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Environmental Factor, August 2015

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NIEHS small business innovation shines at biotech convention

By Sara Mishamandani

Ameen Razavi

Razavi represented Microvi at the event. (Photo courtesy of Ameen Razavi)

The Innovation Zone

The Innovation Zone included a tremendous range of organizations and provided an excellent opportunity for networking and partnership discussions. (Photo courtesy of Ameen Razavi)

At the BIO International Convention June 15-18 in Philadelphia, four NIEHS-funded small businesses were among the 35 National Institutes of Health (NIH) grantees selected to exhibit in the Biotechnology Industry Organization (BIO) Innovation Zone. Each year, the convention attracts about 15,000 biotech leaders from 65 countries, covering a wide spectrum of life science innovations.

The BIO Innovation Zone was an exhibit space dedicated to showcasing NIH and National Science Foundation Small Business Innovation Research grantees, with a primary focus on biomedical technologies. The four NIEHS small business grantees chosen for the innovation exhibit were Microvi Biotechnologies, Giner Inc., TF Health Corporation, and Trevigen Inc..

Giner specializes in the development of proton exchange membrane-based electrochemical technologies; Trevigen focuses on a high-throughput platform to measure DNA damage and repair; and TF Health is developing a monitor to measure volatile organic compounds.

A spotlight on Microvi

In a space filled primarily with biomedical and pharmaceutical-oriented organizations, Microvi, a Superfund Research Program (SRP) small business grantee, was one of the few companies to focus on environmental cleanup.

“SRP was pleased to learn Microvi was chosen to showcase an environmental remediation application,” said Heather Henry, Ph.D., NIEHS SRP Health Scientist Administrator. “Their approach shows great promise to remove 1,4-dioxane from drinking water.” A suspected carcinogen, 1,4-dioxane is difficult to remove with conventional water treatment technologies.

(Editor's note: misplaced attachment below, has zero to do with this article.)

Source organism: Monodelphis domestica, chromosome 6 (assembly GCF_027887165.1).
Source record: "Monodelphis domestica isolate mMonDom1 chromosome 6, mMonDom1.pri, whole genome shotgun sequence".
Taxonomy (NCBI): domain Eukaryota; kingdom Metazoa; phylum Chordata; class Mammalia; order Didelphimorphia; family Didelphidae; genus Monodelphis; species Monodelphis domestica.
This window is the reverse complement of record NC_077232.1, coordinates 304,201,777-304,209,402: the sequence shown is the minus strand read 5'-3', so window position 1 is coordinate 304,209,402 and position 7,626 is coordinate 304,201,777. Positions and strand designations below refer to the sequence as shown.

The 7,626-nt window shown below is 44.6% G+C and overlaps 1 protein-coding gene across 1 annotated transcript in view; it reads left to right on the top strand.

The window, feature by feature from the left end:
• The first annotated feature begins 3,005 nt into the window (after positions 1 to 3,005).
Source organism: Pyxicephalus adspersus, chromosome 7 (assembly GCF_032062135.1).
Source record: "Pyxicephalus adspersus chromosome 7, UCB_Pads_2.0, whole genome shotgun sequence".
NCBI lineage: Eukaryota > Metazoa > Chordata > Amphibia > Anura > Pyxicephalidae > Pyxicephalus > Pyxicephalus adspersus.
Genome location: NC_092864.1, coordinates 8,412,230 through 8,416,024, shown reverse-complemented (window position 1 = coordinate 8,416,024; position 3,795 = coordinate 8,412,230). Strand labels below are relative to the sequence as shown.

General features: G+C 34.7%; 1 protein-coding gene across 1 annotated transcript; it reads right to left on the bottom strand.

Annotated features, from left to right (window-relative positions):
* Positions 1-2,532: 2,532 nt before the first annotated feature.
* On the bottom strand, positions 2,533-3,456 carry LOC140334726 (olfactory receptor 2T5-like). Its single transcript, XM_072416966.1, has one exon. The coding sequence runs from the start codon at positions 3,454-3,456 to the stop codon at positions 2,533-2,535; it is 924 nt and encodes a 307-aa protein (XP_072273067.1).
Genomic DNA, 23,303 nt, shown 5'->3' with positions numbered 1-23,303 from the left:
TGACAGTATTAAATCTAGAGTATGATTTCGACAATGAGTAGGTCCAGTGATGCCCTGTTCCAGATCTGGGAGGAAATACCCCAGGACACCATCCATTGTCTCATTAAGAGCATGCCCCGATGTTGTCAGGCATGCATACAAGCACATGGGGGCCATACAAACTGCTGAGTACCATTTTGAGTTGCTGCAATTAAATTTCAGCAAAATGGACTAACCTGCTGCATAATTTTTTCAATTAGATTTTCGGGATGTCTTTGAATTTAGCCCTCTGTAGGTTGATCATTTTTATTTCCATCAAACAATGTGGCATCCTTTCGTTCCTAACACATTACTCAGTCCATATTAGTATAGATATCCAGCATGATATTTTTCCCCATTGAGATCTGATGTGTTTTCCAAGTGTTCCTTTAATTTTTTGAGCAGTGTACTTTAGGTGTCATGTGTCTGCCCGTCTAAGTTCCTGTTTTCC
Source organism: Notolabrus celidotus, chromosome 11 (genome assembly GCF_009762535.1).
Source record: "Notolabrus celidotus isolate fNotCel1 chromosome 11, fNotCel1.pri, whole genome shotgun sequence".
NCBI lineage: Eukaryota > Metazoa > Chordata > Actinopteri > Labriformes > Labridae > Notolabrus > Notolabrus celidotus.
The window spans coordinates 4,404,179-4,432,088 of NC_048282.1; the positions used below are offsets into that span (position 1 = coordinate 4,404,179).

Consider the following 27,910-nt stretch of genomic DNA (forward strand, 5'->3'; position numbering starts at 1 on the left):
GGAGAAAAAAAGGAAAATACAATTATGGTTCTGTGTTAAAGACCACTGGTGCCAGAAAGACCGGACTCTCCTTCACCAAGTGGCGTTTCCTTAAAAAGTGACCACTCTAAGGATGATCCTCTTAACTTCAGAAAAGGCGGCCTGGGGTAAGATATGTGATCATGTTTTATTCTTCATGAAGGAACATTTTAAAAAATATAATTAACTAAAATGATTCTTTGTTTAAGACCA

“It was encouraging to find many organization representatives with not just knowledge of, but also interest in, bioremediation,” said Ameen Razavi, director of Innovation Research at Microvi, who represented the company at the convention. “We highlighted our 1,4-dioxane technology and our cometabolic remediation technology, and also discussed how our overall approach to water treatment is unique and novel.”

An innovative approach to remove 1,4 dioxane

As part of its NIEHS SRP-funded small business project, Microvi is developing a first-of-its-kind biological approach for 1,4-dioxane degradation. The technology, called MB-DX, uses microbes that degrade 1,4-dioxane effectively and reliably. The approach also overcomes common challenges to bioreactor performance, such as system stability and clogging. The company has successfully developed a prototype, which is now being scaled-up and piloted at a contaminated site.

“An interesting fact that resonated in our discussions was how closely the research and development in biomedical sciences can be integrated for bioremediation technologies,” said Razavi. “Many of the novel assays, metagenomics tools, real-time metabolite analyzers, and more were directly applicable to our work in ways that could only come through in such detailed, in-person discussions.”

(Sara Mishamandani is a research and communication specialist for MDB Inc., a contractor for the NIEHS Division of Extramural Research and Training.)

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